Here's what Peter Yarrow of Peter, Paul and Mary says:
I adore Anne Feeney not only because she's a wonderful songwriter, which she is, but also because she's a person who has lived her songs. In the same way that Pete Seeger and Woody Guthrie are role models for the kind of spirit that Peter, Paul & Mary convey to audiences and, to some extent, Peter, Paul & Mary become role models to others, Anne is a role model for us.
She's a person who lives the spirit of music in the sense of the best songwriters, not simply as an entertainer. She participates passionately and with great compassion in struggles for justice.
Here's a review from Pause/Record:
Today's folk music is filled with the influences of labor music. From Joe Hill to Woody to Pete, many of the longest lasting songs are songs of the working class and those fighting for them. While these influences are rich, the labor song genre has been lacking in the past decade or so. For many of this and the last generation the only songs speaking of workers' rights have been Joan Baez's "Joe Hill" at Woodstock or Rage Against the Machine. Even the venerable political trio Peter, Paul and Mary have had a limited voice to new listeners. Organizing music may have lost some audience but it has never lost its voice. It may be that torch that has been picked up by Anne Feeney, an unabashed union maid and self-proclaimed hellraiser. In one CD you can not only find a true and spirited bow to the classics of the labor movement, but hear a fresh look at the state of the protest song today. You won't read tomorrow's paper the same afterwards.
Descended from a long line of labor organizers in the steel mills of Pennsylvania, Anne Feeney keeps the family tradition of activism alive through her powerful political folk music. Feeney's music is forceful and militant even when it is just her solo, as it often is at rallies at places like the WTO protests in Seattle. Listeners quickly become participants when Feeney performs, however, belting out choruses to gospel numbers or the barroom-boogie of "Whatever Happened To The Eight Hour Day." On record Feeney is joined by several other musicians, including bass, drums, guitars, harmonicas, horns and most especially, voices. In the process of identifying heros and villains, traditions of class resistance and the humanizing the heartless history of capital, Anne Feeney becomes not just a folk singer but something of a working class hero herself.
Review by Genn Chryst, Guardsman Editor, SF City College
...easily one of the best CD's I've heard in a long, long time. I'm not quite sure what I was expecting from a labor songs collection but it certainly wasn't anything this wonderful.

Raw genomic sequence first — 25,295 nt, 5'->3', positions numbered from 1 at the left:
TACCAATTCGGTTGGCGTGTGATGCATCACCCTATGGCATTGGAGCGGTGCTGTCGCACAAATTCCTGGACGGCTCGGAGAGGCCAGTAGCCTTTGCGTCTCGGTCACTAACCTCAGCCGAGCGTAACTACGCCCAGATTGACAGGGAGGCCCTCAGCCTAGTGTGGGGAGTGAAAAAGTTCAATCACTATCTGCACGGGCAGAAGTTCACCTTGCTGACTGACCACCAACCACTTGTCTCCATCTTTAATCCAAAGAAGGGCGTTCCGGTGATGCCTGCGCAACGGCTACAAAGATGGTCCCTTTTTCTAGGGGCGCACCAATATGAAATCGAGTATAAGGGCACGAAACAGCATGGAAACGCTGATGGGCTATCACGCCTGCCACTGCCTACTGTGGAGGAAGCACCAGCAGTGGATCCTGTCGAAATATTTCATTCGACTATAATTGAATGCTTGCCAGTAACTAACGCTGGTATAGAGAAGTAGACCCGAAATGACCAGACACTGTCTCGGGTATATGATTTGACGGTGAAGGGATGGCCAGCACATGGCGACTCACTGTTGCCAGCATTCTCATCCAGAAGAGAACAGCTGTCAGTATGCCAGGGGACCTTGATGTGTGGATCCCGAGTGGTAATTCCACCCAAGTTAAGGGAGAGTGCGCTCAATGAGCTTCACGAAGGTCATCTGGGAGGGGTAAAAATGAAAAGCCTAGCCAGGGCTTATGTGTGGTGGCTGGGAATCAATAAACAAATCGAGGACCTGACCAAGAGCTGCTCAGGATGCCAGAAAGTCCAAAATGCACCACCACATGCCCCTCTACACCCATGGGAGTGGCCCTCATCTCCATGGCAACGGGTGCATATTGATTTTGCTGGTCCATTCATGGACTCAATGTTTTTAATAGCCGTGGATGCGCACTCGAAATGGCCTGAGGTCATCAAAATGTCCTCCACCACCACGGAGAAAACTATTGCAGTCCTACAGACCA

If you love the socially responsible aspect of the 60's folk-revolution music, you will love this CD. Anne Feeney kicks out a song selection that has more social conscience than Joan Baez does, but without the ear-cramping high notes. Every song is a cutting social commentary used to either pierce the heart or cut people down to size. But don't think for a second that this CD is depressing or simply a different version of the musical temper-tantrums that fuel the music-media's hate fest these days.
Her songs are sad, funny, angry, and sarcastic, yet at the same time they are incredibly inspiring and motivating for the truth that they speak. Feeney gives voice to our anger but in a way that clarifies it even to us.
Labor singers have always written their songs to specific melodies and styles that were popular at the time. True to tradition Feeney has managed to incorporate an amazingly diverse array of styles including traditional Irish and Mexican ballads, Black spirituals, reggae, boogie, hip-hop, and ska into this CD. What's even more amazing is that it works! Nothing seems out of place. It all flows together so well that I didn't realize until the third listening that there was such an extreme variety of styles going on.
Feeney uses these different styles to form a kind of musical travelogue of the world's condition that takes you from America's heartland to a pub in Ireland, from the Nazi concentration camps of Europe, through Central America, and to a place I'm sure, lies somewhere near the soul of Birmingham, Alabama.
... one of my all time favorite CD's. And with her wonderful and versatile vocals and passion for what she sings I definitely want to hear a lot more of Anne Feeney.
Check out the artist's website:
1. War on the Workers
2. Are You Now or Have You Ever Been?
3. Whatever Happened to the 8 Hour Day?
4. We Just Come to Work Here
5. National Health Care Now!
6. We Do the Work
8. Union Maid
9. Bread and Roses
10. Solidarity Forever
11. School Days End
12. Your Nursing Heart
13. I'm Gonna Be an Engineer
15. Fannie Sellins
16. Which Side Are You On?
17. Are My Hands Clean?
18. After School
19. Punch It In
20. The Victim Gets the Blame
21. The Sick Note
22. The U.S. Steal Song
23. Praise Boss